Attend the Memorial Day Ceremony at
Henri-Chapelle American Cemetery
May 27, 2017, 4 pm
The Henri-Chapelle American Cemetery is the final resting place of 7992 soldiers and airmen. They came from 49 states, the District of Columbia, Panama, and the United Kingdom. Among the graves are 38 instances of 2 brothers lying side-by-side and one instance of 3 brothers buried side-by-side.The graves of 94 are marked with crosses that read "Here Rests in Honored Glory A Comrade in Arms Known But To God." The Colonnade through which one enters the cemetery lists the names of 450 servicemen whose bodies where never recovered.
On 12 September 1944, the US First Infantry Division liberated the site of the cemetery, and five days later the US Graves Registration Service created a cemetery there. By the end of the war, there were 17,000 Americans and 10,600 Germans buried at the site. In 1946, the bodies of the Germans were transferred to the German cemetery at Lommel. Starting in 1947, most of the bodies of the Americans were repatriated to the United States. In 1948, the site was selected as a permanent American cemetery for those whose bodies would not be repatriated.
Most of the soldiers buried in the cemetery died in the advance of the American Armed Forces into Germany in 1944-1945, particularly in the battles of the Hï¿½rtgen Forest, Aachen, and the drive to the Roer. The cemetery is the final resting place of hundreds of soldiers killed in Belgium and Holland during Operation Market Garden in September 1944, and in the Battle of the Bulge from December 1944 to January 1945. It is also the final resting place of 420 airmen. Seven of the Wereth 11 massacre victims are buried at the cemetery, as are several victims of the Malmedy massacre, and one member of the "Band of Brothers."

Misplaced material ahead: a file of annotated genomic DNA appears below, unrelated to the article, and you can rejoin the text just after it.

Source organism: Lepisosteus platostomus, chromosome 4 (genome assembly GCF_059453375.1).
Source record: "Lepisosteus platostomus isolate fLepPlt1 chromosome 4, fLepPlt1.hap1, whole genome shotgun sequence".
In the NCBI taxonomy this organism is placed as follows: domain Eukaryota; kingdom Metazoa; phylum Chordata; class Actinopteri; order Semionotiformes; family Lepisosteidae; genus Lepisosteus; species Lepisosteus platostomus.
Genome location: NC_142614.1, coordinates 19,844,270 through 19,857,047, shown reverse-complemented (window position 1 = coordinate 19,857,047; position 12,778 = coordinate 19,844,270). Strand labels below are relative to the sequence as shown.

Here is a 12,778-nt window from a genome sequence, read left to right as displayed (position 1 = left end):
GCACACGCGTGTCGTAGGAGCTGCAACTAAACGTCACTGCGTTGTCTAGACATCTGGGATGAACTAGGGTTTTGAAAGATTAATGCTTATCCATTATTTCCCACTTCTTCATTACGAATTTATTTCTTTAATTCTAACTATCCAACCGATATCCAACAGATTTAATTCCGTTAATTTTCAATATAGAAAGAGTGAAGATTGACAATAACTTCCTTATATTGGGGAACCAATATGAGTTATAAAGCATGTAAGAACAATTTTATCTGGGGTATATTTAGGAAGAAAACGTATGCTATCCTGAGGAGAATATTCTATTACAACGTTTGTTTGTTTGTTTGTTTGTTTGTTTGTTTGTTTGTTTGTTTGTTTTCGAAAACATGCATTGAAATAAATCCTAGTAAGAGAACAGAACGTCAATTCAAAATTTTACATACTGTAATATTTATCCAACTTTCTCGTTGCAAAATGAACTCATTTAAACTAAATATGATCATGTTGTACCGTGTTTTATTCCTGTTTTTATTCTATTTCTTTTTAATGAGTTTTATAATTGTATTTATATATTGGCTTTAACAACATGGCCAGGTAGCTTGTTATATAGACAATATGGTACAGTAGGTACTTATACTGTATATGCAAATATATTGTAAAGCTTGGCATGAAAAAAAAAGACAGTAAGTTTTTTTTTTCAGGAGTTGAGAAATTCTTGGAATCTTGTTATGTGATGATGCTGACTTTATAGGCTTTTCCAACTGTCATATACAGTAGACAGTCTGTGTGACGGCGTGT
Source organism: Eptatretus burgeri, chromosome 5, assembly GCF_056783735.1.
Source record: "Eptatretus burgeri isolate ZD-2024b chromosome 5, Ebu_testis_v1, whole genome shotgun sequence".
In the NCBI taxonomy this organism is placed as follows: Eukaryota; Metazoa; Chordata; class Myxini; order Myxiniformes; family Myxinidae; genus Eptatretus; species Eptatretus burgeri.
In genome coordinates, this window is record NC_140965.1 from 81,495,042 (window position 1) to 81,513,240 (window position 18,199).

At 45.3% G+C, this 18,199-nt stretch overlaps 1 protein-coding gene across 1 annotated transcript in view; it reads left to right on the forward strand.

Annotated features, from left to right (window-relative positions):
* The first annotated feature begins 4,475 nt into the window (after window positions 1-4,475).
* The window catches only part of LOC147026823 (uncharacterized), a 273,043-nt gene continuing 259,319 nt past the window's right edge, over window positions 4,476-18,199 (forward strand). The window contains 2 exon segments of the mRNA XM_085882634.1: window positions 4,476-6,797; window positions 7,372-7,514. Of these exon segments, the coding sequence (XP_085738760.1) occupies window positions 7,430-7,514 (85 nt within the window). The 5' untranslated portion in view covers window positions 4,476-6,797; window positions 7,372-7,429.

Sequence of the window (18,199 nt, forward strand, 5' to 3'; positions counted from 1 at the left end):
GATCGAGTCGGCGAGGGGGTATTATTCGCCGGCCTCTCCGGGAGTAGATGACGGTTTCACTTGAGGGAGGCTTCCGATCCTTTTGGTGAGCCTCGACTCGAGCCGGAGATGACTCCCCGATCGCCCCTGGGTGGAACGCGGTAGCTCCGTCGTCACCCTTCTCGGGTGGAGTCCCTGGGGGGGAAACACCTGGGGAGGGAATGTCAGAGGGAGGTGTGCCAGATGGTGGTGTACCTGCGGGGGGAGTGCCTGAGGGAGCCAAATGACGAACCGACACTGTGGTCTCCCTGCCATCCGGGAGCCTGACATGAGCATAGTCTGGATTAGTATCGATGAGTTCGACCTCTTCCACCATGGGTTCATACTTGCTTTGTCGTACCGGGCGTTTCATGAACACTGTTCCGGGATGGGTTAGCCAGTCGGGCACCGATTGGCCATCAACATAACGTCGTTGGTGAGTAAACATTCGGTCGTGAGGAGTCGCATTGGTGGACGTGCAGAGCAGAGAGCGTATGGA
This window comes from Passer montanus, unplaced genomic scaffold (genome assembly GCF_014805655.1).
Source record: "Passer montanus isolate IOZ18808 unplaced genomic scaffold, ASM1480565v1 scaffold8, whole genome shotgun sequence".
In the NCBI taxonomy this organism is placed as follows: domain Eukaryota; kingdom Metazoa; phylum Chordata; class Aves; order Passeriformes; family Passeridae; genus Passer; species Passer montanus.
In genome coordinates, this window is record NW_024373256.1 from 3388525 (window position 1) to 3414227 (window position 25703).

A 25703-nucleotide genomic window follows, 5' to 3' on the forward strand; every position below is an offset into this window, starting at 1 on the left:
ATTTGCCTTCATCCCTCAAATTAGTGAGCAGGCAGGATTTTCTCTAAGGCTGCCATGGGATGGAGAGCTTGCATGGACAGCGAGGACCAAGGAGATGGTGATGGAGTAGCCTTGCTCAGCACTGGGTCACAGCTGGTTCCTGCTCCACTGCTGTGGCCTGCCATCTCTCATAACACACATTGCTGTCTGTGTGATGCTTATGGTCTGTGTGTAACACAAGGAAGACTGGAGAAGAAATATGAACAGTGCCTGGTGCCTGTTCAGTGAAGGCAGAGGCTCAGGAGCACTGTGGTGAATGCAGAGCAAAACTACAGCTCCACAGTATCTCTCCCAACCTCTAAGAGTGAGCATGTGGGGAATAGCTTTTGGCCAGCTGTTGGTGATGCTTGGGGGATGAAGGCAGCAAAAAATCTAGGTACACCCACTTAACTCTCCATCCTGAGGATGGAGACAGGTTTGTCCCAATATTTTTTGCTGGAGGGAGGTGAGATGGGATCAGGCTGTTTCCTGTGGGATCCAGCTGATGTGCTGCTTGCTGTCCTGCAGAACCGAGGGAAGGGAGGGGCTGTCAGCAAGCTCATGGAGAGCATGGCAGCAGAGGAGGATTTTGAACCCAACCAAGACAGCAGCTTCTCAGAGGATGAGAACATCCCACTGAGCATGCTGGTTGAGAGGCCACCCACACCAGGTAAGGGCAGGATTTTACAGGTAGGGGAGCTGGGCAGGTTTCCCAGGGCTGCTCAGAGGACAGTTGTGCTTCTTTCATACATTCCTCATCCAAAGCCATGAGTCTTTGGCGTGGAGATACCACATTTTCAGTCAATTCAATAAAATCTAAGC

The first Memorial Day Ceremony held at the cemetery were on 30 May 1945 in the presence of General Dwight D. Eisenhower and General Omar Bradley. Supreme Allied Commanders Europe have occasionally attended the ceremony over the years, most recently in 2009. The cemetery lies in the geographic area of three separate communities. Therefore, the mayors of Aubel, Welkenraedt, and Hombourg take turns hosting a wreath laying ceremony and a reception for invited guests after the ceremony at the cemetery. School children from the communities surrounding the cemetery participate in the ceremony by reading a reflection in French that they compose on the subject of remembrance.
Without a doubt, the most striking aspect of the ceremony is the presence of American and Belgian veterans of the war. Although their numbers dwindle each year, they are the living testament to what the ceremonies are all about. The next most striking aspect is the "Next-of-Kin": widows, brothers, sisters, nieces, nephews, grandchildren, and especially children who never knew their fathers. The memories of the fallen live on.